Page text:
June 01, 2019 Feature

Liars Don’t Always Lose

Jacob Stein (originally published in Spring 1996)

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He told them the truth and they fell for it.

—A lawyer referring to his client’s testimony

We are, I know not how, double in ourselves, so that we believe what we disbelieve and cannot rid ourselves of what we condemn.

—Montaigne

Rule 102 of the Federal Rules of Evidence declares that a key objective of the rules is the ascertainment of truth. No law school would presume to offer a course in Truth. Truth is too unwieldy a subject for a law school class. Truth, perfect truth, is a platonic ideal existing in the abstract. Truth is like the element sodium. It is everywhere but never in its pure form. It is one of those elements that combines with whatever is near. When it hits the air, it is sodium oxide, and, of course, there is salt, sodium chloride. But pure sodium? We never see it.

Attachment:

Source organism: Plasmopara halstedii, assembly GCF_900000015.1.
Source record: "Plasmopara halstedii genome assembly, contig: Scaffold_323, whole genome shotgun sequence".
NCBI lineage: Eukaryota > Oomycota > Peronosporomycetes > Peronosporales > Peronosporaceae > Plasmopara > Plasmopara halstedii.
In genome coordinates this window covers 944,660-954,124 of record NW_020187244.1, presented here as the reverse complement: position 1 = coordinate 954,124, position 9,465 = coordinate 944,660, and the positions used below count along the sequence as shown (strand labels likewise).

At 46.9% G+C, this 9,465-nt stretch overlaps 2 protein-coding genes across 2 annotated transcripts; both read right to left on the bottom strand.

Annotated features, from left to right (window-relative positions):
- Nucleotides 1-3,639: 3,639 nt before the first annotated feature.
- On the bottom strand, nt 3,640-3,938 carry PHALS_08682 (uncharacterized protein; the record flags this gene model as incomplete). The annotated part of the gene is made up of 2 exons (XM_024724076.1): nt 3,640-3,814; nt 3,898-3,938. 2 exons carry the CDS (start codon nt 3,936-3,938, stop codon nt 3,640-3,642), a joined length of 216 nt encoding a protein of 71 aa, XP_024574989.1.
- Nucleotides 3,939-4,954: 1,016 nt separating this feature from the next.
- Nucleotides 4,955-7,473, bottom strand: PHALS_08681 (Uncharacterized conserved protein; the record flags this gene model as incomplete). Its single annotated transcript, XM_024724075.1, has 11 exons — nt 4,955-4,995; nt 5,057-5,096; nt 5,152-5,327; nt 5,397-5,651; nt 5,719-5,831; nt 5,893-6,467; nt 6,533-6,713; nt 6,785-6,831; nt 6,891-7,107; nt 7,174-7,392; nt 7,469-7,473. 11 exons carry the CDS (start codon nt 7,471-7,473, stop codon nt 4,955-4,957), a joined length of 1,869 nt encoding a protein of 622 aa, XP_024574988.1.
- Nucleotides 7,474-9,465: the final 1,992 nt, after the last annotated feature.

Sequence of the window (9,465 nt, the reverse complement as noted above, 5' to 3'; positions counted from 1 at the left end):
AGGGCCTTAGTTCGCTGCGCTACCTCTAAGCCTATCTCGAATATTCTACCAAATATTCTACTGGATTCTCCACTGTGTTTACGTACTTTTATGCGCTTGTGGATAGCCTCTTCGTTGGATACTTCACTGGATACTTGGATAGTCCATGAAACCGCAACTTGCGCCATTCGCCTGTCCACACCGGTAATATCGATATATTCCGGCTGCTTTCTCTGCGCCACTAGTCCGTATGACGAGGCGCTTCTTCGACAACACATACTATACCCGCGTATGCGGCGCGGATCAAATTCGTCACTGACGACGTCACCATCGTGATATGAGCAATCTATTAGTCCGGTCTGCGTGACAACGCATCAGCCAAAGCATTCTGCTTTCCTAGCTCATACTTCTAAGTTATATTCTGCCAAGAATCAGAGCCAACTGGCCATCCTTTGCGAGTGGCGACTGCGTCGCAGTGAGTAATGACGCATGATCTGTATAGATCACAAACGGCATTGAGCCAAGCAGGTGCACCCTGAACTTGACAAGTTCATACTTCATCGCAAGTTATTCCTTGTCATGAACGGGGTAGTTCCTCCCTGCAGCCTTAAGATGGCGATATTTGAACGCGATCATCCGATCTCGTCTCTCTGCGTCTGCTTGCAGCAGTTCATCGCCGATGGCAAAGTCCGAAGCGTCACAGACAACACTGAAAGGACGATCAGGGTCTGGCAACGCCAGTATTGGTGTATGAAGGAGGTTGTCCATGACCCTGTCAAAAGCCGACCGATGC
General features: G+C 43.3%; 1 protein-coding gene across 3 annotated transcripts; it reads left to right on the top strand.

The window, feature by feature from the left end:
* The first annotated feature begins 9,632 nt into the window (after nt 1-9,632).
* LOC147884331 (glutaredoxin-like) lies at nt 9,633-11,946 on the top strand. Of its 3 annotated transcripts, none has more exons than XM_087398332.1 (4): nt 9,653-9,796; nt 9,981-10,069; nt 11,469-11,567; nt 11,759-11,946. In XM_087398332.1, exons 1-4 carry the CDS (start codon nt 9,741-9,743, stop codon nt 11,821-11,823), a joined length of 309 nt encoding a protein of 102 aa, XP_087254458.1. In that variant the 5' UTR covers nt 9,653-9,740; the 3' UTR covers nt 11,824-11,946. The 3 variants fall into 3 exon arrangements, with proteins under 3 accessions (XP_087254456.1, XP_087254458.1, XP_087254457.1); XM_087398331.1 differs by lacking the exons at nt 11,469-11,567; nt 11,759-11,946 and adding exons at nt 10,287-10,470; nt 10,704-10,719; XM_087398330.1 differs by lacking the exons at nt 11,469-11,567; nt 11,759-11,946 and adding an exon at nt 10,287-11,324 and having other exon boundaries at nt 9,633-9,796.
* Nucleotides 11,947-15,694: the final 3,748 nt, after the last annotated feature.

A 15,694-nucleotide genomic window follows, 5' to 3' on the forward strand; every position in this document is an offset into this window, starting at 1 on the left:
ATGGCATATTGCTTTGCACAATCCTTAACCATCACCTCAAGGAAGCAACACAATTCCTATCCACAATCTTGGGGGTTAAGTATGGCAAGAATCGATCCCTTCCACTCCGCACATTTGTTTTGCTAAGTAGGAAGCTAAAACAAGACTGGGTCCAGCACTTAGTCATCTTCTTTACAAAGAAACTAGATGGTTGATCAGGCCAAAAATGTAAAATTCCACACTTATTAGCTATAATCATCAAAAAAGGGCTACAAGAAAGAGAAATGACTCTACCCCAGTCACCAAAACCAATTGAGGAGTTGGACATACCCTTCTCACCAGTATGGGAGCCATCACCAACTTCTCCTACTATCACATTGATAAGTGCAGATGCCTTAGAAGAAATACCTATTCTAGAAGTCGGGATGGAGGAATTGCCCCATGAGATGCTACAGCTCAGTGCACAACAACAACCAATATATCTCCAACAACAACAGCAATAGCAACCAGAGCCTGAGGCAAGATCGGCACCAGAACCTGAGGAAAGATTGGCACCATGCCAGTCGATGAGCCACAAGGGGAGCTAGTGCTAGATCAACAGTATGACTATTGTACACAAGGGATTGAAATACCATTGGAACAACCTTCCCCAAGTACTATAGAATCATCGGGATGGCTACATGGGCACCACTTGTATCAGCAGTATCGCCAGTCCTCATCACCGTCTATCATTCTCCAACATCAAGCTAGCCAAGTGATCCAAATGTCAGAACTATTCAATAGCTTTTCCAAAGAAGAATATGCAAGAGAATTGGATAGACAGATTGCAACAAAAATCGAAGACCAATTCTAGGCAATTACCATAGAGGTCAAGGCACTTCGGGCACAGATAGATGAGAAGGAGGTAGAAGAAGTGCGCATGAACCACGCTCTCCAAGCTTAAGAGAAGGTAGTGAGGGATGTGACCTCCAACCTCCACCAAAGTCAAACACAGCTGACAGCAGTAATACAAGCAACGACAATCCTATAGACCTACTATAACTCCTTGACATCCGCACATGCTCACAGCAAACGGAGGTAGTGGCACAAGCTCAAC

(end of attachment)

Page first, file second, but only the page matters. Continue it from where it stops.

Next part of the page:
There is a story that in a courtroom in Kentucky when a witness was asked to swear to tell the truth, the whole truth, and nothing but the truth, he replied, “Which one do you want?”

The truth lawyers see is a sodium truth. It is always truth combined with something else. There is the taint related to bias and prejudice. There is the taint of deliberate falsehood. And a dozen more. No, truth is not for law schools. But, I suggest, falsehood is a proper subject for law schools. Law schools should put in one compact course what every lawyer needs to know concerning how the law treats falsehood. It is knowledge required as a protection for the lawyer and for the client. In addition, a lawyer should know something concerning cases of historical significance in which falsehood played a part. Otherwise, the lawyer is ignorant of his or her professional literature.

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